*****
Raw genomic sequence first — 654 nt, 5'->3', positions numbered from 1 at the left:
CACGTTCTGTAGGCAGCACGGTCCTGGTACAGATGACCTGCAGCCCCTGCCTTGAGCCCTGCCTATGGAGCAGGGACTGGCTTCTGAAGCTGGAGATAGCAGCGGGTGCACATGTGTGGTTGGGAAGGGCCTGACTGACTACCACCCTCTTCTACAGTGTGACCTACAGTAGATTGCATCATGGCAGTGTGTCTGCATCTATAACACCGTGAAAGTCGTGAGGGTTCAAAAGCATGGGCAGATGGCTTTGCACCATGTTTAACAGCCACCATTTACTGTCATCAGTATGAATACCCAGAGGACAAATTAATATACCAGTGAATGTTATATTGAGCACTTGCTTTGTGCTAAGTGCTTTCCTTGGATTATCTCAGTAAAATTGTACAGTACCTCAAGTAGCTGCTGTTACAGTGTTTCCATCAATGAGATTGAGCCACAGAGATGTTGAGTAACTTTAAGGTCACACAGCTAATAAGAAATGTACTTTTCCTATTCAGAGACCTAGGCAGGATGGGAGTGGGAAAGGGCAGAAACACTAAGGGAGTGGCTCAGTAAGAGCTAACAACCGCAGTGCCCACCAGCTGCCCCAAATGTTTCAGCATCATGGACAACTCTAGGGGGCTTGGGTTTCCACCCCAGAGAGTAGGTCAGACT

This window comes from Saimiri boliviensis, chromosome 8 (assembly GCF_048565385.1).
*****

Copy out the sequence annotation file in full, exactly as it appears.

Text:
Raw genomic sequence first — 654 nt, 5'->3', positions numbered from 1 at the left:
CACGTTCTGTAGGCAGCACGGTCCTGGTACAGATGACCTGCAGCCCCTGCCTTGAGCCCTGCCTATGGAGCAGGGACTGGCTTCTGAAGCTGGAGATAGCAGCGGGTGCACATGTGTGGTTGGGAAGGGCCTGACTGACTACCACCCTCTTCTACAGTGTGACCTACAGTAGATTGCATCATGGCAGTGTGTCTGCATCTATAACACCGTGAAAGTCGTGAGGGTTCAAAAGCATGGGCAGATGGCTTTGCACCATGTTTAACAGCCACCATTTACTGTCATCAGTATGAATACCCAGAGGACAAATTAATATACCAGTGAATGTTATATTGAGCACTTGCTTTGTGCTAAGTGCTTTCCTTGGATTATCTCAGTAAAATTGTACAGTACCTCAAGTAGCTGCTGTTACAGTGTTTCCATCAATGAGATTGAGCCACAGAGATGTTGAGTAACTTTAAGGTCACACAGCTAATAAGAAATGTACTTTTCCTATTCAGAGACCTAGGCAGGATGGGAGTGGGAAAGGGCAGAAACACTAAGGGAGTGGCTCAGTAAGAGCTAACAACCGCAGTGCCCACCAGCTGCCCCAAATGTTTCAGCATCATGGACAACTCTAGGGGGCTTGGGTTTCCACCCCAGAGAGTAGGTCAGACT

This window comes from Saimiri boliviensis, chromosome 8 (assembly GCF_048565385.1).